Goldman’s book value per share stood at $236.15 at the end of the year, up 8.1% from last year’s mark. Shares are trading at ~$276 per share at the moment, implying a price-to-book ratio of 1.17x. The high end of our fair value estimate for Goldman Sachs stands at ~$270, just below where shares are trading, but we’re not going to pull the trigger on the company anytime soon. Goldman yields ~1.8% at the time of this writing.

Bank of America Corp. (BAC)

On January 19, Bank of America (BAC) reported fourth-quarter results that didn’t stack up favorably against the performance of its peers in this market environment. Revenue, net of interest expense, fell 10% in the quarter and pre-tax pre-provision income dropped to $6.2 billion from $9.1 billion, despite lower credit loss provisions. Diluted earnings per share fell to $0.59 in the period from $0.74 in the fourth quarter of 2019. Management remains positive, however. Here’s what CFO Paul Donofrio had to say in the press release:

Despite one of the worst economic environments in modern memory, we ended the year stronger than before the health crisis and well positioned to support our clients. We grew deposits by $361 billion, improved our capital ratios and increased liquidity to record levels, exceeding loans. Because of the responsible way we have operated the company over many years, we were able to support the economy by raising $772 billion in capital on behalf of clients, invest in our franchise and still be in a position to return $4.8 billion in capital to our shareholders in the first quarter of 2021 in the form of common stock repurchases and dividends.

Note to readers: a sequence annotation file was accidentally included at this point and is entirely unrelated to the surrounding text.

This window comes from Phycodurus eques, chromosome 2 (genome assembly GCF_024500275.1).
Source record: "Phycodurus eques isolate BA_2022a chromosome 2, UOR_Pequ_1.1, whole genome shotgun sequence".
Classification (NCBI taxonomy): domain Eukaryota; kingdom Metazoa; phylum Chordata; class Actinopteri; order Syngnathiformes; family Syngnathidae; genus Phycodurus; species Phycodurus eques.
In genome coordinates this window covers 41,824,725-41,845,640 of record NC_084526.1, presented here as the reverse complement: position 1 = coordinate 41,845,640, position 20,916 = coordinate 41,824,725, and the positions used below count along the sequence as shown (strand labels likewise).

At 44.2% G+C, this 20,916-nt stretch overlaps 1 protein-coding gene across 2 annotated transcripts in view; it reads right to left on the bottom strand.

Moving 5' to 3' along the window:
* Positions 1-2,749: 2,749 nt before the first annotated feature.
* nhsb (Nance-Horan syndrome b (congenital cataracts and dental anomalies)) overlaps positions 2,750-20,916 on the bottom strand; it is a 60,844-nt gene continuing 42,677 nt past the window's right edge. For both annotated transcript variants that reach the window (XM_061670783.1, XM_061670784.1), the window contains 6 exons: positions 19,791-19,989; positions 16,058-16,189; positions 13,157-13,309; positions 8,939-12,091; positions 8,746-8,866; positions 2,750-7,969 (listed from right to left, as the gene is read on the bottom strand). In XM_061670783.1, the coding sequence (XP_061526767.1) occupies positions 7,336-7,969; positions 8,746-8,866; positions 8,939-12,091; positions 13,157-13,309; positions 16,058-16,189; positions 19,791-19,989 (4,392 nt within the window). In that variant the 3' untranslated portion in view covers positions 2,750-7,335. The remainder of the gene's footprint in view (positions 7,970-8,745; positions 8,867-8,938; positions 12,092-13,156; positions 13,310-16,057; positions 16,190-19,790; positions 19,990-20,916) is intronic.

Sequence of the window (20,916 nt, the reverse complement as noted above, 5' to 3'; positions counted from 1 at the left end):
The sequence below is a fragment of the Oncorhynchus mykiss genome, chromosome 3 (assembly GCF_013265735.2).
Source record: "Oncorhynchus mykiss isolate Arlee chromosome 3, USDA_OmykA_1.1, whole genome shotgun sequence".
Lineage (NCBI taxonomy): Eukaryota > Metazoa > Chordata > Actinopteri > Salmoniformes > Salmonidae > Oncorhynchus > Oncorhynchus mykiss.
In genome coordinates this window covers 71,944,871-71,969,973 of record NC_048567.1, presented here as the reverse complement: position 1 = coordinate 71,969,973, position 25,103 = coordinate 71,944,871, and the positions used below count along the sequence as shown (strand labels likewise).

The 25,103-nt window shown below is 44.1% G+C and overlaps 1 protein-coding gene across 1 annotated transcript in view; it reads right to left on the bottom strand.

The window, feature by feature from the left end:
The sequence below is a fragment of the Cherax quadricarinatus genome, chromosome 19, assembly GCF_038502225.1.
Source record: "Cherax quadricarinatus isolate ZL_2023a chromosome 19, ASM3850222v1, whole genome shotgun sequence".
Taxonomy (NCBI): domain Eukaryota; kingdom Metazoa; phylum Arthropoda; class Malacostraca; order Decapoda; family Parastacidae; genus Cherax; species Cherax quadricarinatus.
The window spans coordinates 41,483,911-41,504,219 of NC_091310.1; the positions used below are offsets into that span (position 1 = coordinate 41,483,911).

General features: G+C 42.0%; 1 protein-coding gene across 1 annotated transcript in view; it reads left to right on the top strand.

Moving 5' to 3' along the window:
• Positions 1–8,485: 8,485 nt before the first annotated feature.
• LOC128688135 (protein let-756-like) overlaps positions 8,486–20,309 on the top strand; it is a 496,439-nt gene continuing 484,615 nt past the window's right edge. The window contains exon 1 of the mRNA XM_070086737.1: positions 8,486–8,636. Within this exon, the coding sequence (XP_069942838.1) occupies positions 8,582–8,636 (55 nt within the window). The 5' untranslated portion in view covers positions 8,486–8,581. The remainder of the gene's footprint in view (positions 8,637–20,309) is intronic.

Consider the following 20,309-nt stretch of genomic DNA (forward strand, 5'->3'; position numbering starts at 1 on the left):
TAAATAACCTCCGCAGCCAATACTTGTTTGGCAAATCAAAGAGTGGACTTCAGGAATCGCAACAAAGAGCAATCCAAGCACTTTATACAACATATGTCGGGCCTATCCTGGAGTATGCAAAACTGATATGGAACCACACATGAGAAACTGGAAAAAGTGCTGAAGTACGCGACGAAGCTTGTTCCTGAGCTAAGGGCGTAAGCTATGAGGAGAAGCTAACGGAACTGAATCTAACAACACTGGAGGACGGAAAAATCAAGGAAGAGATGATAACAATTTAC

Bank of America had been an idea in the Dividend Growth Newsletter portfolio in the past, but we removed the company June 11, 2020. We continue to view the banking system more as utility-like serving as an extension of the federal government, and as such, we generally don’t think they’ll be able to muster above-average returns in the longer-run.

We still include diversified exposure to the financial sector in the Best Ideas Newsletter portfolio via the Financial Select Sector SPDR (XLF), but only for diversification purposes. That said, our fair value estimate for Bank of America stands at $35 per share, comfortably above where shares are trading, but fundamentals at the bank just aren’t as attractive as we had once hoped. Its yield stands at ~2.4%.